This was the second time we have visited Cobbold Gorge and it won’t be the last! A really spectacular location in the Gulf Savannah region, this is a breathtaking part of the Outback. We loved it the first time but since then a spectacular glass bridge has been built and is Australia’s first fully glass bridge spanning a 13 metre gap and with a 19 metre drop into the water below. I was thinking of the Grand Canyon bridge and wondered if it measured up but there is no comparison. This is just amazing because of the location and also because of the size – tiny compared to the Grand Canyon but equally impressive.

Cobbold Gorge Village is part of Robin Hood Station which is a working cattle property and is a 6 hour drive from Townsville or Cairns. The drive itself is interesting through ancient geological landforms and small townships in the Gulf Savannah region. Forsayth is closest to the station and tours run to Cobbold Gorge from there as well.

The cattle seem unperturbed by motorists on their way to the village and we passed many termite mounds of all sizes and shapes which stood out in the red earth. Wildlife was abundant – red and black cockatoos, lots of kangaroos and even wedge tailed eagles.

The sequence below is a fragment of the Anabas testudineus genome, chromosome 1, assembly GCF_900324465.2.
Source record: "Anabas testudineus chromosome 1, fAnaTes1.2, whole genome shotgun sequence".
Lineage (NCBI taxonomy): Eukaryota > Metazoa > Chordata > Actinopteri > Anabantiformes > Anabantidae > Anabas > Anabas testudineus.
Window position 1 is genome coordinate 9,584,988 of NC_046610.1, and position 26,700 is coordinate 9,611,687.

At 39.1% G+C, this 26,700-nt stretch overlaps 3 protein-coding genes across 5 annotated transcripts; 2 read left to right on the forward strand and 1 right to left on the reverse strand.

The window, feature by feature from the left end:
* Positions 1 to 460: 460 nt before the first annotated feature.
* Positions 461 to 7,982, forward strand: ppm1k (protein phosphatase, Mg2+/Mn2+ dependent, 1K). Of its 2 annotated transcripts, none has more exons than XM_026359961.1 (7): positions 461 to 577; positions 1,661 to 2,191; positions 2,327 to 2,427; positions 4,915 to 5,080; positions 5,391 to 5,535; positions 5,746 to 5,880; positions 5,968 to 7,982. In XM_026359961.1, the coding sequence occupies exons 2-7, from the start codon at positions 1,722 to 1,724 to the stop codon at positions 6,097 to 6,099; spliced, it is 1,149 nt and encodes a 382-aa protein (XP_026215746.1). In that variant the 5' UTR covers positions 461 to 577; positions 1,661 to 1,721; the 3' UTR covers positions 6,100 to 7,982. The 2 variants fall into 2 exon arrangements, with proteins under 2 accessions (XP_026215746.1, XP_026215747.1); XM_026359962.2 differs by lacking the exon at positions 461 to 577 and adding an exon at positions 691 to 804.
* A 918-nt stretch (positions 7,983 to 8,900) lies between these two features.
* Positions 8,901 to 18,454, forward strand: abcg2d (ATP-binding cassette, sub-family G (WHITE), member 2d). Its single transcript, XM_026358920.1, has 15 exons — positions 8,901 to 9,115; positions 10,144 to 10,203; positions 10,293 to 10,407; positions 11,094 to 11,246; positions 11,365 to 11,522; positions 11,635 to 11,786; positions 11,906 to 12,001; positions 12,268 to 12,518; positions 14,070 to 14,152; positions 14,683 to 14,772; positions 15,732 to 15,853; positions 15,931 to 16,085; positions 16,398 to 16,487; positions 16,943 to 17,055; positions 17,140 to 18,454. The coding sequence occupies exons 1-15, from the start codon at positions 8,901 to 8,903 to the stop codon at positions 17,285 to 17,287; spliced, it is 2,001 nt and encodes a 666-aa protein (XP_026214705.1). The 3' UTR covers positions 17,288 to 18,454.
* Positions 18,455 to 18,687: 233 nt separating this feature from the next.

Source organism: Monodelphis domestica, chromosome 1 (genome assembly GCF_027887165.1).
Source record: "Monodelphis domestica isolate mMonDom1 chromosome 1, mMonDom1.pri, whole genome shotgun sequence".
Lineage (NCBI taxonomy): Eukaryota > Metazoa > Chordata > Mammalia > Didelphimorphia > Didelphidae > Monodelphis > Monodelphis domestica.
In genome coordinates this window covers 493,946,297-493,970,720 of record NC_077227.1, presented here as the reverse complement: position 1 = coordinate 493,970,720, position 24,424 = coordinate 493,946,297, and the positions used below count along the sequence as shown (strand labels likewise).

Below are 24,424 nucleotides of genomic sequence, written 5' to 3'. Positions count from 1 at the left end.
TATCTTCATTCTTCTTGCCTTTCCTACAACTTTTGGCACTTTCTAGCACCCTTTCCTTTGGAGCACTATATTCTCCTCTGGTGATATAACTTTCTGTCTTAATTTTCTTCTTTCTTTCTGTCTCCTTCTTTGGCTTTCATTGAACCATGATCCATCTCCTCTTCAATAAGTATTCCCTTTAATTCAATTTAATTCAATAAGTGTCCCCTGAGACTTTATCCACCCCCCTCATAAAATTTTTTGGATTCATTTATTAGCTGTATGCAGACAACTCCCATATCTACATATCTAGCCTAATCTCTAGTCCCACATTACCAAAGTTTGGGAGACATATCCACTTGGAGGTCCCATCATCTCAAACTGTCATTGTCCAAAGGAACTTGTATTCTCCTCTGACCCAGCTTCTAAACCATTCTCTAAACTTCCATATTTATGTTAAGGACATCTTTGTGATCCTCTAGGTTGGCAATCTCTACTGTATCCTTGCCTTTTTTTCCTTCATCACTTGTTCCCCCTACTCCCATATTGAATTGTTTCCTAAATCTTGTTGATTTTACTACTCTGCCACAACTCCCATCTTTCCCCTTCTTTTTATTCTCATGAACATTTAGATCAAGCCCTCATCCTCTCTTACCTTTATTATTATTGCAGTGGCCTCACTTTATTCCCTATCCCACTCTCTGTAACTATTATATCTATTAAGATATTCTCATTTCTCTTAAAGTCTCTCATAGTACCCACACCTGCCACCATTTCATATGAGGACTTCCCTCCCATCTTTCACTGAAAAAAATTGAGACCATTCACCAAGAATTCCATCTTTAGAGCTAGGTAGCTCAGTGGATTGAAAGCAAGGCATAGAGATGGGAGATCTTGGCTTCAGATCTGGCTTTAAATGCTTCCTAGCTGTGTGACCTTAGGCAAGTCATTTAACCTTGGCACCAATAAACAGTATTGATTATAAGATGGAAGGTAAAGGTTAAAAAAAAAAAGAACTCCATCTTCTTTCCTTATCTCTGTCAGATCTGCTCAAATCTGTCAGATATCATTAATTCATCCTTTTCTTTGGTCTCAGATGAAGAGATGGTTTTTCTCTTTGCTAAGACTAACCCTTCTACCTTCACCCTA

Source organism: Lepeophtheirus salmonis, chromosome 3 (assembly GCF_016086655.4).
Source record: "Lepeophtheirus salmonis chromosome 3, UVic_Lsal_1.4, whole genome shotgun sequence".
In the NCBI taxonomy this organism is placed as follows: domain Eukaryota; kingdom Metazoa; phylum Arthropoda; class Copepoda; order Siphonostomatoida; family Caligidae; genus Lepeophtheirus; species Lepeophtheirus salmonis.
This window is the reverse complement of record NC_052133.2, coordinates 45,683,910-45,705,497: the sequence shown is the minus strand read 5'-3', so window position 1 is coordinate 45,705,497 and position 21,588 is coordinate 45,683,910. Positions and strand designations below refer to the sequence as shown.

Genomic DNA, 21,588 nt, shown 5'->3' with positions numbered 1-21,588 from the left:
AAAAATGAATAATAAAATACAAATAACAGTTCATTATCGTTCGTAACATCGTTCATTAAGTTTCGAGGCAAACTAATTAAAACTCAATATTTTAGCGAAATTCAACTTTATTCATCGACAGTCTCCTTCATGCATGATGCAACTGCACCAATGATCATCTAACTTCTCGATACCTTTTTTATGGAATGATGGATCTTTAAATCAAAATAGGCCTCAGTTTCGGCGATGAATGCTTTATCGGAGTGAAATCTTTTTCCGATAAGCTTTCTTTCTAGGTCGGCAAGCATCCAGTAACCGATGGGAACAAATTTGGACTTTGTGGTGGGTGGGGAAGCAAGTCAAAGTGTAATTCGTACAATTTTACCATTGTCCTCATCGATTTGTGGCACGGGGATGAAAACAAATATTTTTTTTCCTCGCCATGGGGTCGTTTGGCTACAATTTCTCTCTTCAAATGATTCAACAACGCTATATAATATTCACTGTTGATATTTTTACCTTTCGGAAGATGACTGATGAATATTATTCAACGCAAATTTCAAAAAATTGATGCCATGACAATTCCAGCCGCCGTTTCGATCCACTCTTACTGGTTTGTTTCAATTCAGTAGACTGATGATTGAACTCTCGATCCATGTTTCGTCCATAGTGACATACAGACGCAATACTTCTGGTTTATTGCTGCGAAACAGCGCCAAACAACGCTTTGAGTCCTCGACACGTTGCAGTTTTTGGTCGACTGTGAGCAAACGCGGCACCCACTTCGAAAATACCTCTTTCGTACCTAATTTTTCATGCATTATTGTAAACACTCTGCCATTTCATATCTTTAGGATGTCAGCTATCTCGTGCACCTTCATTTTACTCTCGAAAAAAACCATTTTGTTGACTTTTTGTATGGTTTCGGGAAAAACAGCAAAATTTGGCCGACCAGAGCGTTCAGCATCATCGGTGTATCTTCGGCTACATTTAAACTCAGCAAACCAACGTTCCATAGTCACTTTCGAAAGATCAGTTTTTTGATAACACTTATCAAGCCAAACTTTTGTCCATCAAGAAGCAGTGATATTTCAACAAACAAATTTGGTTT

On arrival at the village we checked into our accommodation which was in the Boundary Huts – very comfortable, air conditioned rooms with ensuite and tea and coffee making facilities as well as little verandahs to sit and soak up the views.

(Photo by Cobbold Gorge Village)

There is a variety of accommodation to choose from and many arrive with caravans or campervans and are fully catered for in the nearby campground. We chose to dine at the restaurant which is located next to the swimming pool overlooking the lagoon. Great food, wonderful ambience and there was even a guest playing his guitar – what more could you want?

To visit the gorge you must do a tour with a Savannah Guide which takes 3 hours. A short bus ride takes you to the starting point for the walking/boat tour – our group was small and the guide very informative. We started with the walk which was about an hour and a half and began along the water’s edge and then up through interesting country and onto the sandstone escarpment. The guide pointed out various species of spiders with finely spun webs, hollows for wildlife and beautiful paperbarks.